“It is not a small thing for a government, let alone a continent-wide governmental entity, to criminalize the dissemination of truthful information on the medium that most people turn to for just such information,” Abrams writes. “But that is now the law in Europe. And it has also been applied to online copies of newspapers that published truthful articles years before. In April 2016, for example, a Belgium superior court ordered a newspaper to delete from a twenty-two-year-old article in its online archives the name of the driver of a car who was in an accident that resulted in two deaths.”

Another form of speech American free speech jurisprudence takes a far more libertarian approach to than Europe is hate speech. For much of Europe, this approach is whether the speech resulted in an “incitement to discrimination;” in the United States, hate speech can be prosecuted only if its purpose is incitement to violence or other unlawful action. This has the strange result of neo-Nazis and white supremacists, who use Twitter to recruit and harass, having their Twitter feeds blocked in Germany, but all the content is available to view in the United States until Twitter decides the user’s behavior violates their Terms of Service. Another example of this differing approach came from then-presidential candidate Donald Trump, whose disparaging remarks toward Mexicans launched a political career in the United States but would likely have resulted in prosecution in parts of Europe.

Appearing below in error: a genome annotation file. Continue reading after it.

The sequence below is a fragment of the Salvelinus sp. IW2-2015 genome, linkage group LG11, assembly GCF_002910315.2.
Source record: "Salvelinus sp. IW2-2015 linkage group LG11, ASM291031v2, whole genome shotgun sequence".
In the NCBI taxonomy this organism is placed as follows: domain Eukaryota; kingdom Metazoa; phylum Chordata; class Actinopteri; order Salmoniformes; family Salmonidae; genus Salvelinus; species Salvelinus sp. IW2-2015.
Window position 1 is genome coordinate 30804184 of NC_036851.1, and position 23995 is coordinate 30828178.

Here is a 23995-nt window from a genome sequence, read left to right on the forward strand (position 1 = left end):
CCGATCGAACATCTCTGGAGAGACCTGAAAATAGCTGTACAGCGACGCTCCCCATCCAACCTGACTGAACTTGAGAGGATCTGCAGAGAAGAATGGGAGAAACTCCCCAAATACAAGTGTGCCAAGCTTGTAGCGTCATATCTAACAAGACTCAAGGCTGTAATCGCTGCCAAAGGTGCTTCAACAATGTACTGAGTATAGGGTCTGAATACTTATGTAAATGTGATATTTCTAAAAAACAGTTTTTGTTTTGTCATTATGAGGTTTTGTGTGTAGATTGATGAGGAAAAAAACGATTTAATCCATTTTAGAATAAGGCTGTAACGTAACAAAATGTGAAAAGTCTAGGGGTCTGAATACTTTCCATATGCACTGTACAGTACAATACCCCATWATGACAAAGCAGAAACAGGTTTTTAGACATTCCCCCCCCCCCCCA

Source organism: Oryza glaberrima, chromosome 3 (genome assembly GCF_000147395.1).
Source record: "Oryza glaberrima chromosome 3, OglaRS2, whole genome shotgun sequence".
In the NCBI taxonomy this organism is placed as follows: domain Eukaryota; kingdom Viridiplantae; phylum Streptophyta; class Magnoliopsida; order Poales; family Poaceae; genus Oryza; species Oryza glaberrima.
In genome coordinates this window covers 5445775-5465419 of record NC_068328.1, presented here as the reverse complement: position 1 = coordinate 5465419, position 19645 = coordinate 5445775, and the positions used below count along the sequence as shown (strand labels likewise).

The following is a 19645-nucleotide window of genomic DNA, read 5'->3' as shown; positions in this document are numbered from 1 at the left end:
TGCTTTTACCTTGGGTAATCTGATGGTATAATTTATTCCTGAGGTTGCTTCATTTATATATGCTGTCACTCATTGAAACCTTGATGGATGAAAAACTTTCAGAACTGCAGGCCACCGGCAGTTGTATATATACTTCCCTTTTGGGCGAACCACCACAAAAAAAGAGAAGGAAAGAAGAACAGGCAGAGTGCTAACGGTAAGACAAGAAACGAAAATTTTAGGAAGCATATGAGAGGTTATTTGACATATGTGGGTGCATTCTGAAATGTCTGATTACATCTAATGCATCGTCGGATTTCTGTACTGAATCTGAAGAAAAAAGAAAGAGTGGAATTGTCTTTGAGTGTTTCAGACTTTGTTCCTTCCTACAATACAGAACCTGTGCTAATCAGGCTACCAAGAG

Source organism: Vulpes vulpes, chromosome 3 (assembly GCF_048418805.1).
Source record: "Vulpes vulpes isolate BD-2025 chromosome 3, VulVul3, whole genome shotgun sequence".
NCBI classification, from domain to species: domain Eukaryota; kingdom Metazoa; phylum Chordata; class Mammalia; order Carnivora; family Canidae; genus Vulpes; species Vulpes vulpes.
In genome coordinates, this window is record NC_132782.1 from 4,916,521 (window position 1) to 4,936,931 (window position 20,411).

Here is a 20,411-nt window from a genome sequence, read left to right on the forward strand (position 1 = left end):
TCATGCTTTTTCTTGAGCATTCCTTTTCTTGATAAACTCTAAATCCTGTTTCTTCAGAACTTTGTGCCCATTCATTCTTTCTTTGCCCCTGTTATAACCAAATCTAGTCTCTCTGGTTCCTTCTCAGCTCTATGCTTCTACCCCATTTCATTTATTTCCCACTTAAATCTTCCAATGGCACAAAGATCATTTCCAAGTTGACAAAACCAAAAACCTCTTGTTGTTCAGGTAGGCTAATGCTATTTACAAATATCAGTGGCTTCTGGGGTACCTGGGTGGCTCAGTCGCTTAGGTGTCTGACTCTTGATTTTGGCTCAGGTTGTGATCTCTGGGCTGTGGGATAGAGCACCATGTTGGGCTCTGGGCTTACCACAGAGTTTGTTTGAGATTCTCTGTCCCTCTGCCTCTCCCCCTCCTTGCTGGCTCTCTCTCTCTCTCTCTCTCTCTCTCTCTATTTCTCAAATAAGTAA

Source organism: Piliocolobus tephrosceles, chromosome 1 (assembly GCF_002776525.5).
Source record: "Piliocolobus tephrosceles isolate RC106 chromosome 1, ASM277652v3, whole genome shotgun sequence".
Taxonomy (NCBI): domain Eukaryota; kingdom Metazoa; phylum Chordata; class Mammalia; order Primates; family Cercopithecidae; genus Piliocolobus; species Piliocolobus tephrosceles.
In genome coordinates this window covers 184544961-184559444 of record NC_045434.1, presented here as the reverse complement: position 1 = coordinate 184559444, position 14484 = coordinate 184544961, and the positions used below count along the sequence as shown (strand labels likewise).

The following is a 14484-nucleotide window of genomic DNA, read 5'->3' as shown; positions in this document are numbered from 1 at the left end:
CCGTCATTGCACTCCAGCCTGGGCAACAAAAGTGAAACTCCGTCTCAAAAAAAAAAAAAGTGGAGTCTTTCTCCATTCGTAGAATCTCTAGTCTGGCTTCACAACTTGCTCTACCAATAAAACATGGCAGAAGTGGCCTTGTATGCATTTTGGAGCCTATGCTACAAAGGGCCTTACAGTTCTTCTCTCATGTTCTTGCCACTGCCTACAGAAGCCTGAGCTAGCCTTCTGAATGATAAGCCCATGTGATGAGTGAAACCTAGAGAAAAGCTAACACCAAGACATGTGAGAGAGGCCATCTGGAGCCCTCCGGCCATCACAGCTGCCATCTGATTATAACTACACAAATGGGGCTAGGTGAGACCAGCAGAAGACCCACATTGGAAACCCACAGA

On hate speech, Abrams’ reasoning seems less compelling than other arguments in his book. He states, “It is understandable that some nations have sometimes responded by limiting particularly hateful speech that may have contributed to past tragedies. The United States has been fortunate not to have suffered such horrific events…” In this argument, he overlooks the enormous tragedies of slavery, the Civil War, and the genocide of Native Americans–all horrific tragedies that have left barely-healed scars that stretch through our modern discourse, from debates over the display of the Confederate flag, to police shootings of African Americans, to the violence Muslims, Jews, and African Americans face online every day.

Other discussions in the book, from a look at Citizens United to an examination of the role of the press regarding leaks, touch on some of the most critical debates currently being held in the United States. Most of all, The Soul of the First Amendment is a love letter to the First Amendment, and a call to arms to defend it in a time when it is more critical than ever before.

Disclosure: Fibonacci Media Co./WhiteHat Magazine participates in the Amazon Services LLC Associates Program.